This was a single-center, nonrandomized pilot study, designed to evaluate the safety and clinical efficacy of recombinant GLP-1 (7–36) amide (rGLP-1) in high-risk patients (n=10) with AMI and left ventricular (LV) systolic dysfunction after successful reperfusion with primary angioplasty. Patients presenting within 6 hours from symptom onset, with Killip class II–IV clinical presentation and LV ejection fraction (EF) <40%, who were treated with primary angioplasty, were eligible. Patients were excluded from the study if they (1) had coronary anatomy warranting coronary artery bypass surgery, (2) required hemodialysis, (3) had malignancy, HIV, or central nervous system disorder, (4) had cardiopulmonary resuscitation for >30 minutes, (5) had diabetic ketoacidosis, or (6) had symptomatic hypoglycemia of <60 mg/dL. A group of similar patients (n=11) receiving comparable medical and interventional therapy but who chose not to receive rGLP-1 served as control subjects. After successful reperfusion, informed consent was obtained from all patients. Evaluation of LV function was performed by echocardiography within 2 hours of successful angioplasty. After the baseline assessment of LV function, a 72-hour intravenous infusion of rGLP-1 (1.5 pmol/kg per minute, provided by D. Elahi, PhD, University of Massachussetts School of Medicine) was initiated. The average time between initiation of reperfusion and the start of rGLP-1 was 212 minutes. rGLP-1 (7–36) amide was produced by prokaryotic fermentation with a carboxy-terminal amide added to the peptide by transamidation (Restoragen). The preparation was >99% pure. Plasma GLP-1 levels, glucose, insulin, and nonesterified fatty acid (NEFA) were measured at baseline and at 24, 48, and 72 hours in the rGLP-1–treated group. Assessment of LV function by echocardiography was repeated within 6 to 12 hours after the completion of the rGLP-1 infusion. LV functional assessments were made at similar time points in the control group.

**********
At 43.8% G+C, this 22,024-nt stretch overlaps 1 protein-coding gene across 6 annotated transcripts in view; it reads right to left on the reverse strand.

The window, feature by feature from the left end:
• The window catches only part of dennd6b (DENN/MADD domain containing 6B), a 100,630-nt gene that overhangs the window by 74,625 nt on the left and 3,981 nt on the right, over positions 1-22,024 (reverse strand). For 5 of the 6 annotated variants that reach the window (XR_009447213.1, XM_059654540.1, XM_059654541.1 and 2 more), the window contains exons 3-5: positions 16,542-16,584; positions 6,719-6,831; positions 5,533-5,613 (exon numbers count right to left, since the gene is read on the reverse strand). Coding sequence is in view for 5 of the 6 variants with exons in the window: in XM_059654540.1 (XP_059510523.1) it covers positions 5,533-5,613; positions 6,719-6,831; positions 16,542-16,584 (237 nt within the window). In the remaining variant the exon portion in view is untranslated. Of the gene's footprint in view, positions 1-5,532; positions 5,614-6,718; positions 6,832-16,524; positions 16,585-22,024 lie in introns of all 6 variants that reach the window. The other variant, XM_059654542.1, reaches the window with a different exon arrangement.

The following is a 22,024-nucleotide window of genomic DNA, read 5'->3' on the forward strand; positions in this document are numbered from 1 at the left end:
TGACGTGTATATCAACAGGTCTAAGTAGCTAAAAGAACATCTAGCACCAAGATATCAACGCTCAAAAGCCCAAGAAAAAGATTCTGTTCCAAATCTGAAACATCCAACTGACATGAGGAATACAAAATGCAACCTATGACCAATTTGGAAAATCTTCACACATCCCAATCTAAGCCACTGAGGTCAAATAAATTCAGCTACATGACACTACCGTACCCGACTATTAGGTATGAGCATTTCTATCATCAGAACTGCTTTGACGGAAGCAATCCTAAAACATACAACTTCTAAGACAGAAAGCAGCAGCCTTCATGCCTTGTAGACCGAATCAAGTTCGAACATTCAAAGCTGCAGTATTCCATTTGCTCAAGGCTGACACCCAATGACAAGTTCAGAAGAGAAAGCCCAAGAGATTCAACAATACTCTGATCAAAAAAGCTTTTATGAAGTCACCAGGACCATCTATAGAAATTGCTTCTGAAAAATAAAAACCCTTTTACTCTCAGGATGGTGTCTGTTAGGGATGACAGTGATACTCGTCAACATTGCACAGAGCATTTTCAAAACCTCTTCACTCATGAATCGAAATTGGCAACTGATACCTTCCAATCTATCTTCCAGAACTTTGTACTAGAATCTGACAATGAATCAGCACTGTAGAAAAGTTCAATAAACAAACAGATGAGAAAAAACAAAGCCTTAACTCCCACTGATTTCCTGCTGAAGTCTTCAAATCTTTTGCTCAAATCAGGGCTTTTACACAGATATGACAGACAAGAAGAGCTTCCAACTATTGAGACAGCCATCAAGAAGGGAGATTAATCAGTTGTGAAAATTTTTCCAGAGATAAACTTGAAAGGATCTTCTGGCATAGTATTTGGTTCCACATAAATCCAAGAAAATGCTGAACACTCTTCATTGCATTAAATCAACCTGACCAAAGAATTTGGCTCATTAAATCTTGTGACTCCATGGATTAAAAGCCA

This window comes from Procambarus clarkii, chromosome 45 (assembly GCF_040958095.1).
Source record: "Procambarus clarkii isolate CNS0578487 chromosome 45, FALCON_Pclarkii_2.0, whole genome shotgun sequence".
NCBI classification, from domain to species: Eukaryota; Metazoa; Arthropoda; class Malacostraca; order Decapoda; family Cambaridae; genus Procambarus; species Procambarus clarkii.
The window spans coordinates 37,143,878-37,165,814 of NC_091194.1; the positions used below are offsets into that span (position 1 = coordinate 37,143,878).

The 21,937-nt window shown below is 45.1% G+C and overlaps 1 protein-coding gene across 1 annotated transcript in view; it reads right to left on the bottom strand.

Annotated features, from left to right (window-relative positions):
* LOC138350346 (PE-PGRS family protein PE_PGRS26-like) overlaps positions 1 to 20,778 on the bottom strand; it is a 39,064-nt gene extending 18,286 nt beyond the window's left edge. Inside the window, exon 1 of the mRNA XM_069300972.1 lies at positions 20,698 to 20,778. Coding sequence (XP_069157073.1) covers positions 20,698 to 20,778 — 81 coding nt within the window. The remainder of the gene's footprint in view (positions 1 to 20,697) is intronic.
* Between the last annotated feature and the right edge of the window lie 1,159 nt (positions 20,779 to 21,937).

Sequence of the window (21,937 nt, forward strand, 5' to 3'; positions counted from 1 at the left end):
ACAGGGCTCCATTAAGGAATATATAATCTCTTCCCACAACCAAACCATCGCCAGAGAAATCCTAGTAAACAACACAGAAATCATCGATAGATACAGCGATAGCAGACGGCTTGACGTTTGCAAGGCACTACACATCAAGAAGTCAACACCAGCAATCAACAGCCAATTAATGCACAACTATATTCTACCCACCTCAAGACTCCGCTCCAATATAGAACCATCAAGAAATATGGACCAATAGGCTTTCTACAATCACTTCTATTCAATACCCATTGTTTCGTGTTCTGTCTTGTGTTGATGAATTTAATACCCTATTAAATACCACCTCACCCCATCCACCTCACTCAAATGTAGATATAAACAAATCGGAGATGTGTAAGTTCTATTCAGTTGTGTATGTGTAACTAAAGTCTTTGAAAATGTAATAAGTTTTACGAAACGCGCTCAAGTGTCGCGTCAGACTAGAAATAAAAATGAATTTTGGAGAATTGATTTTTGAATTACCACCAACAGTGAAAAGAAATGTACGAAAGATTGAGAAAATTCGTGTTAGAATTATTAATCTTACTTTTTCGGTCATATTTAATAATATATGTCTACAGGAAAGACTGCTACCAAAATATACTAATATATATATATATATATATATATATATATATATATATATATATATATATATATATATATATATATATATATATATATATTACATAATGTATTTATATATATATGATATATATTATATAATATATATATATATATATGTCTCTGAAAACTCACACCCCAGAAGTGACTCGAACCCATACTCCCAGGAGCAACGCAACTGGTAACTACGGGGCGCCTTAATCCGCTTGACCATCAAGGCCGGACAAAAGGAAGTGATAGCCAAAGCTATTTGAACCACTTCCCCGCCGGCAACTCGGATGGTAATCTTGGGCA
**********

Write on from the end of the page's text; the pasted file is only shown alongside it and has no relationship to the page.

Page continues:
LV function was assessed with the use of Simpson’s method on standard 2D images obtained at the apical acoustic window. In addition, regional and global wall motion indexes were calculated with the use of the 16-segment model of the American Society of Echocardiography.12 The global composite average of all myocardial segments constitutes the global wall motion score index (g-WMSI), whereas regional wall motion score indexes (r-WMSI) were defined for infarct-related territory. By definition, lower scores are associated with better contractile function. The echocardiogram reader was blinded as to the treatment.
All data are reported as mean±SEM. Demographic parameters between groups were compared by means of the Student’s t test for continuous variables and χ2 test for categorical variables. Paired t tests were used to compare the change in LV function over time in the GLP-1 and control patients. A 2-tailed value of P<0.05 was considered statistically significant.
The Table summarizes the demographics of the study population. The rGLP-1 group tended to be younger, with fewer women. The rGLP-1 group also had significantly higher peak creatine phosphokinase and a higher prevalence of multivessel disease. All LV volumes, regional and global indexes, and blood pressures were similar between the groups. The time from onset of symptoms to reperfusion was comparable between groups. Both groups received standard post-MI therapy after primary angioplasty, including aspirin, clopidogrel, heparin, glycoprotein IIb/IIIa inhibitors, β-blockers, ACE inhibitors, and statins.